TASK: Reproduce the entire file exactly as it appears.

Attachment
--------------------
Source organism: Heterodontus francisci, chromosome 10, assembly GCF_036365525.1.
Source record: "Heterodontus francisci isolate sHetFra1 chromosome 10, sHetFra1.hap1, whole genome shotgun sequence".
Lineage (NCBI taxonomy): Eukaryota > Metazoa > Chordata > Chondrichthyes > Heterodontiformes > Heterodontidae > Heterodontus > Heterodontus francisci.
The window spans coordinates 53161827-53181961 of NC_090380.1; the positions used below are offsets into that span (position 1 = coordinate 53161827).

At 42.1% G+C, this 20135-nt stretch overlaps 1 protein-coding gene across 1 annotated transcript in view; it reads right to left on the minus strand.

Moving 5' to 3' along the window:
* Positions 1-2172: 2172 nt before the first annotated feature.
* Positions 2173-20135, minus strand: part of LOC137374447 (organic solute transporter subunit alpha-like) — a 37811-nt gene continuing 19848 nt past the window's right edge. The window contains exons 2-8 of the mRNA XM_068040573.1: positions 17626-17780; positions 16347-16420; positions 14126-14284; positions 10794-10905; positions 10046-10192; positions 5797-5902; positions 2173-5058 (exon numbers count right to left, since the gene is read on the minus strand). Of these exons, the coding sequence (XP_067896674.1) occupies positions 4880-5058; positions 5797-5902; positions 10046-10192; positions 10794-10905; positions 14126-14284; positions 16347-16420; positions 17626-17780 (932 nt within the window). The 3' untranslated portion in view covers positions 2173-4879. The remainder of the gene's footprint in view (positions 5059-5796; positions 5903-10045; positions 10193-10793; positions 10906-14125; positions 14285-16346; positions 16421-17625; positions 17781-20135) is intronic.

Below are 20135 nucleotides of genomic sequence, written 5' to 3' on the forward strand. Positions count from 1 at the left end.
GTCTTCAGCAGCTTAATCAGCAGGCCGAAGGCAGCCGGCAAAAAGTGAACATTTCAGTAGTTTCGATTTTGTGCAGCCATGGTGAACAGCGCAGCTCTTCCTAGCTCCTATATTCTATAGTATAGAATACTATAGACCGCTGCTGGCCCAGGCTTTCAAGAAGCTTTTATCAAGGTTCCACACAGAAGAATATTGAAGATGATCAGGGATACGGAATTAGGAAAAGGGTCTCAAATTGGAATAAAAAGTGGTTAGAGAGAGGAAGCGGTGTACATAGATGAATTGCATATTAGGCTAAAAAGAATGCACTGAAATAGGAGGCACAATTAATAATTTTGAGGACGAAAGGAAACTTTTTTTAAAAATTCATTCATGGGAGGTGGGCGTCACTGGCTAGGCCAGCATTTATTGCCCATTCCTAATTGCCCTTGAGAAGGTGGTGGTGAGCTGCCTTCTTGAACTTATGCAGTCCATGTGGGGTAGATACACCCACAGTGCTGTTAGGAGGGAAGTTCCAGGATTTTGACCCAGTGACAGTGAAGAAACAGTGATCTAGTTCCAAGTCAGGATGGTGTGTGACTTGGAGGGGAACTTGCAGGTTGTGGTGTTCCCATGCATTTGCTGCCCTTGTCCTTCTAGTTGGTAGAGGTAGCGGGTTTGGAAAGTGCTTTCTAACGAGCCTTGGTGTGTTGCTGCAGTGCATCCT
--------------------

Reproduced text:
Source organism: Heterodontus francisci, chromosome 10, assembly GCF_036365525.1.
Source record: "Heterodontus francisci isolate sHetFra1 chromosome 10, sHetFra1.hap1, whole genome shotgun sequence".
Lineage (NCBI taxonomy): Eukaryota > Metazoa > Chordata > Chondrichthyes > Heterodontiformes > Heterodontidae > Heterodontus > Heterodontus francisci.
The window spans coordinates 53161827-53181961 of NC_090380.1; the positions used below are offsets into that span (position 1 = coordinate 53161827).

At 42.1% G+C, this 20135-nt stretch overlaps 1 protein-coding gene across 1 annotated transcript in view; it reads right to left on the minus strand.

Moving 5' to 3' along the window:
* Positions 1-2172: 2172 nt before the first annotated feature.
* Positions 2173-20135, minus strand: part of LOC137374447 (organic solute transporter subunit alpha-like) — a 37811-nt gene continuing 19848 nt past the window's right edge. The window contains exons 2-8 of the mRNA XM_068040573.1: positions 17626-17780; positions 16347-16420; positions 14126-14284; positions 10794-10905; positions 10046-10192; positions 5797-5902; positions 2173-5058 (exon numbers count right to left, since the gene is read on the minus strand). Of these exons, the coding sequence (XP_067896674.1) occupies positions 4880-5058; positions 5797-5902; positions 10046-10192; positions 10794-10905; positions 14126-14284; positions 16347-16420; positions 17626-17780 (932 nt within the window). The 3' untranslated portion in view covers positions 2173-4879. The remainder of the gene's footprint in view (positions 5059-5796; positions 5903-10045; positions 10193-10793; positions 10906-14125; positions 14285-16346; positions 16421-17625; positions 17781-20135) is intronic.

Below are 20135 nucleotides of genomic sequence, written 5' to 3' on the forward strand. Positions count from 1 at the left end.
GTCTTCAGCAGCTTAATCAGCAGGCCGAAGGCAGCCGGCAAAAAGTGAACATTTCAGTAGTTTCGATTTTGTGCAGCCATGGTGAACAGCGCAGCTCTTCCTAGCTCCTATATTCTATAGTATAGAATACTATAGACCGCTGCTGGCCCAGGCTTTCAAGAAGCTTTTATCAAGGTTCCACACAGAAGAATATTGAAGATGATCAGGGATACGGAATTAGGAAAAGGGTCTCAAATTGGAATAAAAAGTGGTTAGAGAGAGGAAGCGGTGTACATAGATGAATTGCATATTAGGCTAAAAAGAATGCACTGAAATAGGAGGCACAATTAATAATTTTGAGGACGAAAGGAAACTTTTTTTAAAAATTCATTCATGGGAGGTGGGCGTCACTGGCTAGGCCAGCATTTATTGCCCATTCCTAATTGCCCTTGAGAAGGTGGTGGTGAGCTGCCTTCTTGAACTTATGCAGTCCATGTGGGGTAGATACACCCACAGTGCTGTTAGGAGGGAAGTTCCAGGATTTTGACCCAGTGACAGTGAAGAAACAGTGATCTAGTTCCAAGTCAGGATGGTGTGTGACTTGGAGGGGAACTTGCAGGTTGTGGTGTTCCCATGCATTTGCTGCCCTTGTCCTTCTAGTTGGTAGAGGTAGCGGGTTTGGAAAGTGCTTTCTAACGAGCCTTGGTGTGTTGCTGCAGTGCATCCT